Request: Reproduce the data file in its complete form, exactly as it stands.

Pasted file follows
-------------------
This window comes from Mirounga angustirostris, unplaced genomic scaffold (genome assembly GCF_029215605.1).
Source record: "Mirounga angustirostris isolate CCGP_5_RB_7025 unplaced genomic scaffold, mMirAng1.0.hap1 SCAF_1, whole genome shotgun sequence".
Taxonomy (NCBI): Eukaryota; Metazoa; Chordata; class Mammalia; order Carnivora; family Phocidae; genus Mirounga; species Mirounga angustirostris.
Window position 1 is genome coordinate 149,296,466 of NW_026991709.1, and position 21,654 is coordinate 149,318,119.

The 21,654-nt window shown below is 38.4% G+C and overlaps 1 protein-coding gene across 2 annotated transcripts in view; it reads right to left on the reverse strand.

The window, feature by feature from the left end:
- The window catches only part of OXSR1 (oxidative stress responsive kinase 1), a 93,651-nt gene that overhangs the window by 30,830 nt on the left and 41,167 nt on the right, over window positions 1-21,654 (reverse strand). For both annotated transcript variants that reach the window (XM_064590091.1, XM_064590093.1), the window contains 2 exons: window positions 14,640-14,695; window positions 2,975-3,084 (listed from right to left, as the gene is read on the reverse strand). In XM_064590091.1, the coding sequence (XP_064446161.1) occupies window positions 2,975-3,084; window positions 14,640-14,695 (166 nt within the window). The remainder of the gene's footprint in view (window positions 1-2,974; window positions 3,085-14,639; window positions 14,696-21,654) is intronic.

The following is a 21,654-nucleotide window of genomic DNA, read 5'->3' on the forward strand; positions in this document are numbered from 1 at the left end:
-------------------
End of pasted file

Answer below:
This window comes from Mirounga angustirostris, unplaced genomic scaffold (genome assembly GCF_029215605.1).
Source record: "Mirounga angustirostris isolate CCGP_5_RB_7025 unplaced genomic scaffold, mMirAng1.0.hap1 SCAF_1, whole genome shotgun sequence".
Taxonomy (NCBI): Eukaryota; Metazoa; Chordata; class Mammalia; order Carnivora; family Phocidae; genus Mirounga; species Mirounga angustirostris.
Window position 1 is genome coordinate 149,296,466 of NW_026991709.1, and position 21,654 is coordinate 149,318,119.

The 21,654-nt window shown below is 38.4% G+C and overlaps 1 protein-coding gene across 2 annotated transcripts in view; it reads right to left on the reverse strand.

The window, feature by feature from the left end:
- The window catches only part of OXSR1 (oxidative stress responsive kinase 1), a 93,651-nt gene that overhangs the window by 30,830 nt on the left and 41,167 nt on the right, over window positions 1-21,654 (reverse strand). For both annotated transcript variants that reach the window (XM_064590091.1, XM_064590093.1), the window contains 2 exons: window positions 14,640-14,695; window positions 2,975-3,084 (listed from right to left, as the gene is read on the reverse strand). In XM_064590091.1, the coding sequence (XP_064446161.1) occupies window positions 2,975-3,084; window positions 14,640-14,695 (166 nt within the window). The remainder of the gene's footprint in view (window positions 1-2,974; window positions 3,085-14,639; window positions 14,696-21,654) is intronic.

The following is a 21,654-nucleotide window of genomic DNA, read 5'->3' on the forward strand; positions in this document are numbered from 1 at the left end: